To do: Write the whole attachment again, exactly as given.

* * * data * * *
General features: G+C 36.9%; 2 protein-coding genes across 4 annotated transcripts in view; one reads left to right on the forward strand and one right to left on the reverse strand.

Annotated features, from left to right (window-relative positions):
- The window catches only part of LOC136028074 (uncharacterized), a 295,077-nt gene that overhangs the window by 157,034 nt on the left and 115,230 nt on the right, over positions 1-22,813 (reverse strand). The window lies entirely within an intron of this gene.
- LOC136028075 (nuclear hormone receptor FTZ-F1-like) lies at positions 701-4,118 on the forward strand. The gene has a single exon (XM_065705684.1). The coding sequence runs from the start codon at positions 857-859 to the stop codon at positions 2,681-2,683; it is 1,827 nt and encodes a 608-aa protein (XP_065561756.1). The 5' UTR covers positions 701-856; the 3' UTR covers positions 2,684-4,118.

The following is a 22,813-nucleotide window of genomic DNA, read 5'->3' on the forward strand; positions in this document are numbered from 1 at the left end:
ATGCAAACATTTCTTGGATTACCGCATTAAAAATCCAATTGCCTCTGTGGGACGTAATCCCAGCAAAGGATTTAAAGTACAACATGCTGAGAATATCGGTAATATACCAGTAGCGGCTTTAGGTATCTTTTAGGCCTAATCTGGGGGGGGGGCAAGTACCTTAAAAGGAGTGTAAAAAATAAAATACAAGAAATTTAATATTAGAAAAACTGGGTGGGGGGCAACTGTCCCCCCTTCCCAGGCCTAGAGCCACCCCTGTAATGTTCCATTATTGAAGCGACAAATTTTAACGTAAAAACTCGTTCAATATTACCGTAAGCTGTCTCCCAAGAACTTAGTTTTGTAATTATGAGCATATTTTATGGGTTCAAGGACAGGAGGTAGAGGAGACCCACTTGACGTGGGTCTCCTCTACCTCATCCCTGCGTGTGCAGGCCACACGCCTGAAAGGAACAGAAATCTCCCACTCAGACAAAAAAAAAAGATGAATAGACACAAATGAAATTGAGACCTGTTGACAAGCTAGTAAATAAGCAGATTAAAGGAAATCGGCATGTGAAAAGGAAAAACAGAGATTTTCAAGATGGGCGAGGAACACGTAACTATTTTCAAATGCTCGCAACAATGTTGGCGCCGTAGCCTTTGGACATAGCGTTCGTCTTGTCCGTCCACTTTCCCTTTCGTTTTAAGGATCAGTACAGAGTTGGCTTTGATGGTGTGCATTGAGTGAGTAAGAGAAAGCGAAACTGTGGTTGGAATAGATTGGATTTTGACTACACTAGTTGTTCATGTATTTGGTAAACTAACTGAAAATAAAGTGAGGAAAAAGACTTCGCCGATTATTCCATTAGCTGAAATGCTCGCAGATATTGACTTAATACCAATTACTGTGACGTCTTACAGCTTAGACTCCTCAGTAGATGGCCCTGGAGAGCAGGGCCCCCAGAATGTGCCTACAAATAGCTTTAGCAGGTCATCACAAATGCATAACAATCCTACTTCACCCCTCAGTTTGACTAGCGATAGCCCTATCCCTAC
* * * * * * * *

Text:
General features: G+C 36.9%; 2 protein-coding genes across 4 annotated transcripts in view; one reads left to right on the forward strand and one right to left on the reverse strand.

Annotated features, from left to right (window-relative positions):
- The window catches only part of LOC136028074 (uncharacterized), a 295,077-nt gene that overhangs the window by 157,034 nt on the left and 115,230 nt on the right, over positions 1-22,813 (reverse strand). The window lies entirely within an intron of this gene.
- LOC136028075 (nuclear hormone receptor FTZ-F1-like) lies at positions 701-4,118 on the forward strand. The gene has a single exon (XM_065705684.1). The coding sequence runs from the start codon at positions 857-859 to the stop codon at positions 2,681-2,683; it is 1,827 nt and encodes a 608-aa protein (XP_065561756.1). The 5' UTR covers positions 701-856; the 3' UTR covers positions 2,684-4,118.

The following is a 22,813-nucleotide window of genomic DNA, read 5'->3' on the forward strand; positions in this document are numbered from 1 at the left end:
ATGCAAACATTTCTTGGATTACCGCATTAAAAATCCAATTGCCTCTGTGGGACGTAATCCCAGCAAAGGATTTAAAGTACAACATGCTGAGAATATCGGTAATATACCAGTAGCGGCTTTAGGTATCTTTTAGGCCTAATCTGGGGGGGGGGCAAGTACCTTAAAAGGAGTGTAAAAAATAAAATACAAGAAATTTAATATTAGAAAAACTGGGTGGGGGGCAACTGTCCCCCCTTCCCAGGCCTAGAGCCACCCCTGTAATGTTCCATTATTGAAGCGACAAATTTTAACGTAAAAACTCGTTCAATATTACCGTAAGCTGTCTCCCAAGAACTTAGTTTTGTAATTATGAGCATATTTTATGGGTTCAAGGACAGGAGGTAGAGGAGACCCACTTGACGTGGGTCTCCTCTACCTCATCCCTGCGTGTGCAGGCCACACGCCTGAAAGGAACAGAAATCTCCCACTCAGACAAAAAAAAAAGATGAATAGACACAAATGAAATTGAGACCTGTTGACAAGCTAGTAAATAAGCAGATTAAAGGAAATCGGCATGTGAAAAGGAAAAACAGAGATTTTCAAGATGGGCGAGGAACACGTAACTATTTTCAAATGCTCGCAACAATGTTGGCGCCGTAGCCTTTGGACATAGCGTTCGTCTTGTCCGTCCACTTTCCCTTTCGTTTTAAGGATCAGTACAGAGTTGGCTTTGATGGTGTGCATTGAGTGAGTAAGAGAAAGCGAAACTGTGGTTGGAATAGATTGGATTTTGACTACACTAGTTGTTCATGTATTTGGTAAACTAACTGAAAATAAAGTGAGGAAAAAGACTTCGCCGATTATTCCATTAGCTGAAATGCTCGCAGATATTGACTTAATACCAATTACTGTGACGTCTTACAGCTTAGACTCCTCAGTAGATGGCCCTGGAGAGCAGGGCCCCCAGAATGTGCCTACAAATAGCTTTAGCAGGTCATCACAAATGCATAACAATCCTACTTCACCCCTCAGTTTGACTAGCGATAGCCCTATCCCTAC